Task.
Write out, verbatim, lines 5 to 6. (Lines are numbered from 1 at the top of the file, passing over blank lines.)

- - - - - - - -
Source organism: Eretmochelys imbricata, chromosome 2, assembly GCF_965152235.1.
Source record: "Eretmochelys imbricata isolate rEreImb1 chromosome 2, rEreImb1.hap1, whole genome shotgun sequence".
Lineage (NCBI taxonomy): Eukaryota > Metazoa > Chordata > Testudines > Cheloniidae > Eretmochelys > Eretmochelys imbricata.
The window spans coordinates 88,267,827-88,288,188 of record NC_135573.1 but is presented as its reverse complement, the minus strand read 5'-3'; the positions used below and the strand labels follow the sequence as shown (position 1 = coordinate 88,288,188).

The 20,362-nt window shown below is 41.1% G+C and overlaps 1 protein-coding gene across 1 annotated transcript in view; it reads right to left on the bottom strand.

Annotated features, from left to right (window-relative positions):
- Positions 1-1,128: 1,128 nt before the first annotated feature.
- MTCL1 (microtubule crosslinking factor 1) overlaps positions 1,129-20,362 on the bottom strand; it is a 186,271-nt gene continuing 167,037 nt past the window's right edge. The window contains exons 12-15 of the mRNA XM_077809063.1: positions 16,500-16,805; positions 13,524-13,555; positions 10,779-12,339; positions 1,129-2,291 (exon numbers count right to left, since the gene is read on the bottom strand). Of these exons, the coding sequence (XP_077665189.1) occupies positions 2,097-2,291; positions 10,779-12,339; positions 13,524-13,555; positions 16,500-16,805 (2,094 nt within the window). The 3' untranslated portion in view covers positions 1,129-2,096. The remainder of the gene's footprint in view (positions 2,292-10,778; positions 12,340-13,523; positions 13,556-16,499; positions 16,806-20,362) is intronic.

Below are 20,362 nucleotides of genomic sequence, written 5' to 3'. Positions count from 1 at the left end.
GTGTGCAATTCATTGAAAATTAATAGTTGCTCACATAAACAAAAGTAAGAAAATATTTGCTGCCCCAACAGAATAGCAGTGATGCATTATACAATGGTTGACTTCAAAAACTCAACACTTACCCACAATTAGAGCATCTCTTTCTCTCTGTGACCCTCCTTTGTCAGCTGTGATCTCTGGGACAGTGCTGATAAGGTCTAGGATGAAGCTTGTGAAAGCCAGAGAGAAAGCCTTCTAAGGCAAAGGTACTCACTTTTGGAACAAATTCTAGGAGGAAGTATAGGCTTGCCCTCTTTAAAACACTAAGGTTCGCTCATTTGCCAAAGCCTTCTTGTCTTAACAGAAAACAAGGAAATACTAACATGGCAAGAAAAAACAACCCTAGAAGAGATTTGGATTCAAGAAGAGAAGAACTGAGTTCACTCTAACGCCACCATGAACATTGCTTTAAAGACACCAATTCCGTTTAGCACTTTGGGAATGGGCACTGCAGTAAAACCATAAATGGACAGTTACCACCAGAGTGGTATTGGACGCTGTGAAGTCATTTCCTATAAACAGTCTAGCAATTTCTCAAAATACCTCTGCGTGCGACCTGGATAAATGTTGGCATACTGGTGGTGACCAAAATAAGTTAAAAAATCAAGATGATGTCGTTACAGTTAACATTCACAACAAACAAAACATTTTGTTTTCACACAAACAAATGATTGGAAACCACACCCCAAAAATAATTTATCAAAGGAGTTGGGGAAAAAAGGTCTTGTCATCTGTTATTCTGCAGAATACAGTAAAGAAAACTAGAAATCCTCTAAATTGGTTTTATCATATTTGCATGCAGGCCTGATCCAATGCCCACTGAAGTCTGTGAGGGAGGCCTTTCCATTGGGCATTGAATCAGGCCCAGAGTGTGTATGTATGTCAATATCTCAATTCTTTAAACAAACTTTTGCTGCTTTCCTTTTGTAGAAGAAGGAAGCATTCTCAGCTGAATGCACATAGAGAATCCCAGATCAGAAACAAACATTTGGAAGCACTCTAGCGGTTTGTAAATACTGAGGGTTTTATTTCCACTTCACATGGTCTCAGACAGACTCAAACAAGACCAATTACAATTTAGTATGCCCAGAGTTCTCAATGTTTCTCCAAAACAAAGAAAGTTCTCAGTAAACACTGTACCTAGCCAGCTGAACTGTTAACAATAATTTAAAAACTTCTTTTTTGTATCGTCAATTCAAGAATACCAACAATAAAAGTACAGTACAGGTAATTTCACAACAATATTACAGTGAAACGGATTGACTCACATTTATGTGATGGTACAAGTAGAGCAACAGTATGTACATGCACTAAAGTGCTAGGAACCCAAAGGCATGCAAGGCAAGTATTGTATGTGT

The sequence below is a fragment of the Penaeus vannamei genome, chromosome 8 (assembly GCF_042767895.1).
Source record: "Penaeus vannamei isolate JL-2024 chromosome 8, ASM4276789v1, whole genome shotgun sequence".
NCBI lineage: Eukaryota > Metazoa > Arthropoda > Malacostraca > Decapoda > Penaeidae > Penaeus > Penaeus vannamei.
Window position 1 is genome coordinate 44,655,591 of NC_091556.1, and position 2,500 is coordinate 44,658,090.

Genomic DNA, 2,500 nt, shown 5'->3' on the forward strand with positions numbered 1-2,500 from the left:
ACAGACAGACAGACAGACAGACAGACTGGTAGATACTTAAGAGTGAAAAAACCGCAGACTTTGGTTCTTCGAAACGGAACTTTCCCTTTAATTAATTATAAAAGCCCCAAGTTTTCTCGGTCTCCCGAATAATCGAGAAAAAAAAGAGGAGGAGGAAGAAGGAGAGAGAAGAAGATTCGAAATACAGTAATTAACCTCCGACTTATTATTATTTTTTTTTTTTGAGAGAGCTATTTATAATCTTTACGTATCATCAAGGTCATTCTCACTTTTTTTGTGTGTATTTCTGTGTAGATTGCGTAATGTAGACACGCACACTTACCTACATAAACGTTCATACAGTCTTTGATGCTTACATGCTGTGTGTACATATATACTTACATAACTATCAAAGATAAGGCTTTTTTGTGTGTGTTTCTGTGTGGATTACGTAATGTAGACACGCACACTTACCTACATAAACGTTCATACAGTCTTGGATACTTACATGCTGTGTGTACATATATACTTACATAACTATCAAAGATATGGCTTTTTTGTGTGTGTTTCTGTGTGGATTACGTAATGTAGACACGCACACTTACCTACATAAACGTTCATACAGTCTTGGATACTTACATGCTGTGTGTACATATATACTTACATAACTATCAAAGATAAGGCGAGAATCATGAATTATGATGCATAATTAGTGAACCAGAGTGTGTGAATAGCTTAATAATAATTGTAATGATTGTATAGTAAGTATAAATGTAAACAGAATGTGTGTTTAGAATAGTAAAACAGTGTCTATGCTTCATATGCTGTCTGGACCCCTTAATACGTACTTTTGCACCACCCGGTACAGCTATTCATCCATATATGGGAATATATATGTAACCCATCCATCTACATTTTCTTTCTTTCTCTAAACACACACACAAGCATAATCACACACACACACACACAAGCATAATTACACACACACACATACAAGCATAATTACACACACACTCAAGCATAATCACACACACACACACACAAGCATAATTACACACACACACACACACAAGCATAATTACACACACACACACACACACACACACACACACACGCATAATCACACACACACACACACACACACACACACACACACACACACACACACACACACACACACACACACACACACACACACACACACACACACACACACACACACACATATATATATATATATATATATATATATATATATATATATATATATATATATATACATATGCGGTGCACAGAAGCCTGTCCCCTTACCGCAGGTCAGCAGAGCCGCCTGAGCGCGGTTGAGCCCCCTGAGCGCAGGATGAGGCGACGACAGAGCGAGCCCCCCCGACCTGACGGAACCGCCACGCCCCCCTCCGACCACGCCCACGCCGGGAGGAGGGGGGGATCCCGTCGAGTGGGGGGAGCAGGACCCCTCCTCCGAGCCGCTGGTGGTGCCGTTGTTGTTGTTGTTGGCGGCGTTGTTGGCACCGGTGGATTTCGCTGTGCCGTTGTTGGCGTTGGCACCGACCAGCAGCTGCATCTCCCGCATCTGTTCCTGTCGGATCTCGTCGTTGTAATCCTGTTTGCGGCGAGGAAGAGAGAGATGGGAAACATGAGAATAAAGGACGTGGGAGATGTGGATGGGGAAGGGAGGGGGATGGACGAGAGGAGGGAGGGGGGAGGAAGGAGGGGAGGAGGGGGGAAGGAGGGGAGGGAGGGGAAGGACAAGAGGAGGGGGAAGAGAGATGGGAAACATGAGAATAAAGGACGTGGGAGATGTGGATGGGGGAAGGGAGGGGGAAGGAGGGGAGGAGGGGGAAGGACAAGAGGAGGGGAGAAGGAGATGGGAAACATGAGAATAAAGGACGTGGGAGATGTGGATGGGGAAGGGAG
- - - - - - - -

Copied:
The 20,362-nt window shown below is 41.1% G+C and overlaps 1 protein-coding gene across 1 annotated transcript in view; it reads right to left on the bottom strand.

Annotated features, from left to right (window-relative positions):